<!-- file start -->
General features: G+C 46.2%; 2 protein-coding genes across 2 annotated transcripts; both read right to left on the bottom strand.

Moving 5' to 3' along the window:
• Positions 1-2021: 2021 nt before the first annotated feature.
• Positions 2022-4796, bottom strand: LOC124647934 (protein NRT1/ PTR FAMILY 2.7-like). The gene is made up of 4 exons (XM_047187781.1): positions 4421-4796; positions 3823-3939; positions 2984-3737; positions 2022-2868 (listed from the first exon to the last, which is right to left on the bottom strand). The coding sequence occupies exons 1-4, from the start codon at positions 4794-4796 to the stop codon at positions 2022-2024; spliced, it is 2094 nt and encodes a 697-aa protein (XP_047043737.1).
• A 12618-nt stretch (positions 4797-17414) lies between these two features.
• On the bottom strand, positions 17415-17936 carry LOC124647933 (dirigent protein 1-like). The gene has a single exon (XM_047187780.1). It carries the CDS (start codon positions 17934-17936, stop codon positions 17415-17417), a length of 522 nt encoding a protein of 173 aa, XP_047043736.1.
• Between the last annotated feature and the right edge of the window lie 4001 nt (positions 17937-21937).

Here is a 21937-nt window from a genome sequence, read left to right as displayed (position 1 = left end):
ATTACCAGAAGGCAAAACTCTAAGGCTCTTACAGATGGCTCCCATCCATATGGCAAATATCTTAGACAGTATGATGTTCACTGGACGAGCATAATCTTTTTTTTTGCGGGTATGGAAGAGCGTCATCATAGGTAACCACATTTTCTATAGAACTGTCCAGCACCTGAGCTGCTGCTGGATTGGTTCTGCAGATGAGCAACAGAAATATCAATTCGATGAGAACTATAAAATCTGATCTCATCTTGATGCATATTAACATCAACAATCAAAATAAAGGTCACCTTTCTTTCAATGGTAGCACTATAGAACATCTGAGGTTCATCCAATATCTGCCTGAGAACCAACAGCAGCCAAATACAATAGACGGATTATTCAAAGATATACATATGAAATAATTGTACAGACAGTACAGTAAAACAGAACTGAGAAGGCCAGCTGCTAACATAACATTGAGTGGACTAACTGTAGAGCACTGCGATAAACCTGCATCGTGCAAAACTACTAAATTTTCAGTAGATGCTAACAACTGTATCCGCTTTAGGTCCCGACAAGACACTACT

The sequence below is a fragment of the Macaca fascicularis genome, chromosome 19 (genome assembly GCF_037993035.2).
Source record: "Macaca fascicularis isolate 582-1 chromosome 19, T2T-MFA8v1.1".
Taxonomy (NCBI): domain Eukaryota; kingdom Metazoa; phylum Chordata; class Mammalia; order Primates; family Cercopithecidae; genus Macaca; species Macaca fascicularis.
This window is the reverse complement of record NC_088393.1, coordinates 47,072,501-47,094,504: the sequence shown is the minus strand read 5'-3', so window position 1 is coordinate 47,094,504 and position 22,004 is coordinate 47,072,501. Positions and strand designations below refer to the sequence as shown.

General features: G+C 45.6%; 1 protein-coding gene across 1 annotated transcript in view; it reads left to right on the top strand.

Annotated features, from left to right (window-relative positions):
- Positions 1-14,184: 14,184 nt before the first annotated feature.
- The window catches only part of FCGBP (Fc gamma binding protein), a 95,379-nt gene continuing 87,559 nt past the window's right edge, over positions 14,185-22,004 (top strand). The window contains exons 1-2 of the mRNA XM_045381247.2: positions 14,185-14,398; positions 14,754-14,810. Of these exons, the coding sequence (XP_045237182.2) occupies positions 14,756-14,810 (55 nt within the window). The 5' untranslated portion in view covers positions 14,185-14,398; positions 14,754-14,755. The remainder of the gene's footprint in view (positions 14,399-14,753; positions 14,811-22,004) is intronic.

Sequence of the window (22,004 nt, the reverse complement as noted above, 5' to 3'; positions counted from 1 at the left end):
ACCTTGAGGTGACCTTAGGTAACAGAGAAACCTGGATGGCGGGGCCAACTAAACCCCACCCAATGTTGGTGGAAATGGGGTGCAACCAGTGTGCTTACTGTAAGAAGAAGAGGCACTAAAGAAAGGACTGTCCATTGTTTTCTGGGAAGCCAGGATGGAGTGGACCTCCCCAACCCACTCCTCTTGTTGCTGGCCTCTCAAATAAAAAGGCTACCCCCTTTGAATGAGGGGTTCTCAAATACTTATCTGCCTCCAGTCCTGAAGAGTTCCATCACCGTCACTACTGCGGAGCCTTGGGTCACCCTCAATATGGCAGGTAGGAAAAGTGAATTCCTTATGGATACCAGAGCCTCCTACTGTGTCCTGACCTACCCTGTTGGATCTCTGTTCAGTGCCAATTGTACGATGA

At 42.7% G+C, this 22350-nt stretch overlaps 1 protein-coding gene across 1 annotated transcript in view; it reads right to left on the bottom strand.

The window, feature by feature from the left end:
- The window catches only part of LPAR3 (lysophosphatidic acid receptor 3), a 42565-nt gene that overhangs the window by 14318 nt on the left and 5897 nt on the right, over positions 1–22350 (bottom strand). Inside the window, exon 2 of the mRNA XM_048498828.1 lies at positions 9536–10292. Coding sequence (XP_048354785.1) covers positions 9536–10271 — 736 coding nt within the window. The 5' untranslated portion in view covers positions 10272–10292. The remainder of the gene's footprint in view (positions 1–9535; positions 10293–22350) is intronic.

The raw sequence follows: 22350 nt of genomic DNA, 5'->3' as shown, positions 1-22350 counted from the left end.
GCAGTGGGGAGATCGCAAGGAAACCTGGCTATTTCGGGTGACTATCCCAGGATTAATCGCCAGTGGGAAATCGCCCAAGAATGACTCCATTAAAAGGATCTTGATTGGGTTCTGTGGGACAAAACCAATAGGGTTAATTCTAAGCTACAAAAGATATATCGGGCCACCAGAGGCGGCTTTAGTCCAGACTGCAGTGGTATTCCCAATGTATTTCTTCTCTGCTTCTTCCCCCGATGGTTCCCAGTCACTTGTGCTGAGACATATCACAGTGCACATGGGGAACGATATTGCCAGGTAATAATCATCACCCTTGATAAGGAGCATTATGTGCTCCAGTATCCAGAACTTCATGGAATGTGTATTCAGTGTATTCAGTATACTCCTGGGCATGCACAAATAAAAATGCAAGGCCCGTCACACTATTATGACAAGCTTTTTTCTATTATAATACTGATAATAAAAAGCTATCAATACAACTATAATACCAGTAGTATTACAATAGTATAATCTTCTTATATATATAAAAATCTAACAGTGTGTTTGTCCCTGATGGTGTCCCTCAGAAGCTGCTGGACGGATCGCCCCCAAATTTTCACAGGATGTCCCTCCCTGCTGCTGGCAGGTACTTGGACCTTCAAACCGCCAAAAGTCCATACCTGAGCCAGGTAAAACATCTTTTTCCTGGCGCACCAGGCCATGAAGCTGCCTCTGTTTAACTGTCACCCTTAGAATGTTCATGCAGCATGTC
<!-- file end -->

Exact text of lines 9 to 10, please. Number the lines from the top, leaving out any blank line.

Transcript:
ATTACCAGAAGGCAAAACTCTAAGGCTCTTACAGATGGCTCCCATCCATATGGCAAATATCTTAGACAGTATGATGTTCACTGGACGAGCATAATCTTTTTTTTTGCGGGTATGGAAGAGCGTCATCATAGGTAACCACATTTTCTATAGAACTGTCCAGCACCTGAGCTGCTGCTGGATTGGTTCTGCAGATGAGCAACAGAAATATCAATTCGATGAGAACTATAAAATCTGATCTCATCTTGATGCATATTAACATCAACAATCAAAATAAAGGTCACCTTTCTTTCAATGGTAGCACTATAGAACATCTGAGGTTCATCCAATATCTGCCTGAGAACCAACAGCAGCCAAATACAATAGACGGATTATTCAAAGATATACATATGAAATAATTGTACAGACAGTACAGTAAAACAGAACTGAGAAGGCCAGCTGCTAACATAACATTGAGTGGACTAACTGTAGAGCACTGCGATAAACCTGCATCGTGCAAAACTACTAAATTTTCAGTAGATGCTAACAACTGTATCCGCTTTAGGTCCCGACAAGACACTACT

The sequence below is a fragment of the Macaca fascicularis genome, chromosome 19 (genome assembly GCF_037993035.2).